A sublime collection that uses compassion and subtle humor to capture heavy moments in lives lived on the margins.


A dozen colorful short stories set in the heart of darkness that is rural America.

This year’s winner of the Katherine Anne Porter Prize in Short Fiction, Cashion (How the Sun Shines on Noise, 2004, etc.) offers a nimble yet emotional portrait of rough-and-tumble small-town denizens trapped in prisons of their own making. The opener, “The Girl Who Drowned at School That Time,” centers on Josephine, a young college graduate who works as the administrative assistant at a local elementary school where one of the students has drowned in a nearby pond. In a Faulkner-ian turn, the town fathers decide that a fish fry is in order, right after they drain the pond and the local hooligans take baseball bats to the turtles. It’s a grotesque play made sadder by Josephine’s cool detachment from it all. The title story, which has been adapted into a short film by director Ben Sharony, is just a heartbreaker. It’s about a boy, Harold, who agrees to be baptized in order to date the girl he idolizes, only for her to abuse his affections in the end. Several stories capture the unique hurt of childhood. In “Penmanship,” a boy tortured by the nuns at his school moves away to live with his lowlife father only to learn some hard life lessons in the process. The real gift of these stories is that they center on some absurdity but never really make fun of the people they're portraying. In “A Serious Question,” a worn-out retiree goes on a pilgrimage to Wal-Mart with the priest who has befriended her, discovering a kind of epiphany in the journey. Another outstanding entry is “Awful Pretty,” a gothic-tinged story about a son who pines for his best friend’s company and struggles with his mother’s dementia.

A sublime collection that uses compassion and subtle humor to capture heavy moments in lives lived on the margins.

Pub Date: Oct. 15, 2015

ISBN: 978-1-57441-612-1

Page Count: 240

Publisher: Univ. of North Texas Press

Review Posted Online: Aug. 17, 2015

Kirkus Reviews Issue: Sept. 1, 2015

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It's being called a novel, but it is more a hybrid: short-stories/essays/confessions about the Vietnam War—the subject that O'Brien reasonably comes back to with every book. Some of these stories/memoirs are very good in their starkness and factualness: the title piece, about what a foot soldier actually has on him (weights included) at any given time, lends a palpability that makes the emotional freight (fear, horror, guilt) correspond superbly. Maybe the most moving piece here is "On The Rainy River," about a draftee's ambivalence about going, and how he decided to go: "I would go to war—I would kill and maybe die—because I was embarrassed not to." But so much else is so structurally coy that real effects are muted and disadvantaged: O'Brien is writing a book more about earnestness than about war, and the peekaboos of this isn't really me but of course it truly is serve no true purpose. They make this an annoyingly arty book, hiding more than not behind Hemingwayesque time-signatures and puerile repetitions about war (and memory and everything else, for that matter) being hell and heaven both. A disappointment.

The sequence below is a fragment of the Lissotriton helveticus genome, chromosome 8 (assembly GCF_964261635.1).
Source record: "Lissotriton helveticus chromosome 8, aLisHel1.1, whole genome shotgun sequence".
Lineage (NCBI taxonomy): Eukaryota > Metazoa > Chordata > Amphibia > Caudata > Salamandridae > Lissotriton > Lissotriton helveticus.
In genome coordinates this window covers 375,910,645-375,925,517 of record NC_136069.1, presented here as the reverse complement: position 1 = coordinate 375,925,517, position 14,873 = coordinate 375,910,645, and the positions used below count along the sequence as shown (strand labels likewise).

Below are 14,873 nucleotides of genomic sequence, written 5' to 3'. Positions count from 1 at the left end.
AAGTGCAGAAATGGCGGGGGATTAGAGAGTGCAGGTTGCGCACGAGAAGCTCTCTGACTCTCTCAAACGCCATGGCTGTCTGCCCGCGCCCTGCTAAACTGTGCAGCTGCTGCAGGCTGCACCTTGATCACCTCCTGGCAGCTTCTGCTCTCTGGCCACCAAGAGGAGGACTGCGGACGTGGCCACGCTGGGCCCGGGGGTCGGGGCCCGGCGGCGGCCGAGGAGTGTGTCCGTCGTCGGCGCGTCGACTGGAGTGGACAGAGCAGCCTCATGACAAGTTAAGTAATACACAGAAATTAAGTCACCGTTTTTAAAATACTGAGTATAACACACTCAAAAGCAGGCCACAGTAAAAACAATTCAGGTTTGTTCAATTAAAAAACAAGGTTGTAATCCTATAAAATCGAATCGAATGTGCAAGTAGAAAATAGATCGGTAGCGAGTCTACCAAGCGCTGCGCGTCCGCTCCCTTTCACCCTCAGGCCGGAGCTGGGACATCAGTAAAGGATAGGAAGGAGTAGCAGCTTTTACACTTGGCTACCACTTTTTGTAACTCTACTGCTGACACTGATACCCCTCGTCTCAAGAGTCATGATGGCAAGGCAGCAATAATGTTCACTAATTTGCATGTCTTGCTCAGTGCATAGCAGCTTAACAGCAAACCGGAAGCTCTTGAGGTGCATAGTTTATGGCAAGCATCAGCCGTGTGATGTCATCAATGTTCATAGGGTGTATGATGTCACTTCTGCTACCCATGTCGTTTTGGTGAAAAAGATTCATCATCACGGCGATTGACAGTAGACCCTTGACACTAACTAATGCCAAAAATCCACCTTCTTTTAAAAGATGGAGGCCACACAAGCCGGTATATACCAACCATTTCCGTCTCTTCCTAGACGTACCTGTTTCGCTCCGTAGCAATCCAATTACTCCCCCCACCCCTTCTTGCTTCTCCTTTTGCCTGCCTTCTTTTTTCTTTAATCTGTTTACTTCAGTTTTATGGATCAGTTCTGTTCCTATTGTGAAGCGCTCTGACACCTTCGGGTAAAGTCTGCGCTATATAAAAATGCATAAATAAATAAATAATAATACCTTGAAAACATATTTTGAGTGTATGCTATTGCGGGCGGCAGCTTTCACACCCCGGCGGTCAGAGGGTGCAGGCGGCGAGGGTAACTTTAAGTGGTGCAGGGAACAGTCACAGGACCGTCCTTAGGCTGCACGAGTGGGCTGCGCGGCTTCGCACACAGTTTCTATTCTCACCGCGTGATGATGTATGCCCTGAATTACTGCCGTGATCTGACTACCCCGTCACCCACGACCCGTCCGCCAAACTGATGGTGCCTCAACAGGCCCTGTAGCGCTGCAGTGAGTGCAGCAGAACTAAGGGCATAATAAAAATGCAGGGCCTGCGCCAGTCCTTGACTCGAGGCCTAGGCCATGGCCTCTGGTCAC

Pub Date: March 28, 1990

ISBN: 0618706410

Page Count: 256

Publisher: Houghton Mifflin

Review Posted Online: Oct. 2, 2011

Kirkus Reviews Issue: Feb. 15, 1990

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Old-fashioned short fiction: honest, probing and moving.


One of America’s great novelists (Lost Memory of Skin, 2011, etc.) also writes excellent stories, as his sixth collection reminds readers.

Don’t expect atmospheric mood poems or avant-garde stylistic games in these dozen tales. Banks is a traditionalist, interested in narrative and character development; his simple, flexible prose doesn’t call attention to itself as it serves those aims. The intricate, not necessarily permanent bonds of family are a central concern. The bleak, stoic “Former Marine” depicts an aging father driven to extremes because he’s too proud to admit to his adult sons that he can no longer take care of himself. In the heartbreaking title story, the death of a beloved dog signals the final rupture in a family already rent by divorce. Fraught marriages in all their variety are unsparingly scrutinized in “Christmas Party,” Big Dog” and “The Outer Banks." But as the collection moves along, interactions with strangers begin to occupy center stage. The protagonist of “The Invisible Parrot” transcends the anxieties of his hard-pressed life through an impromptu act of generosity to a junkie. A man waiting in an airport bar is the uneasy recipient of confidences about “Searching for Veronica” from a woman whose truthfulness and motives he begins to suspect, until he flees since “the only safe response is to quarantine yourself.” Lurking menace that erupts into violence features in many Banks novels, and here, it provides jarring climaxes to two otherwise solid stories, “Blue” and “The Green Door.” Yet Banks quietly conveys compassion for even the darkest of his characters. Many of them (like their author) are older, at a point in life where options narrow and the future is uncomfortably close at hand—which is why widowed Isabel’s fearless shucking of her confining past is so exhilarating in “SnowBirds,” albeit counterbalanced by her friend Jane’s bleak acceptance of her own limited prospects.

Old-fashioned short fiction: honest, probing and moving.

Pub Date: Nov. 12, 2013

ISBN: 978-0-06-185765-2

Page Count: 304

Publisher: Ecco/HarperCollins

Review Posted Online: Aug. 31, 2013

Kirkus Reviews Issue: Sept. 15, 2013

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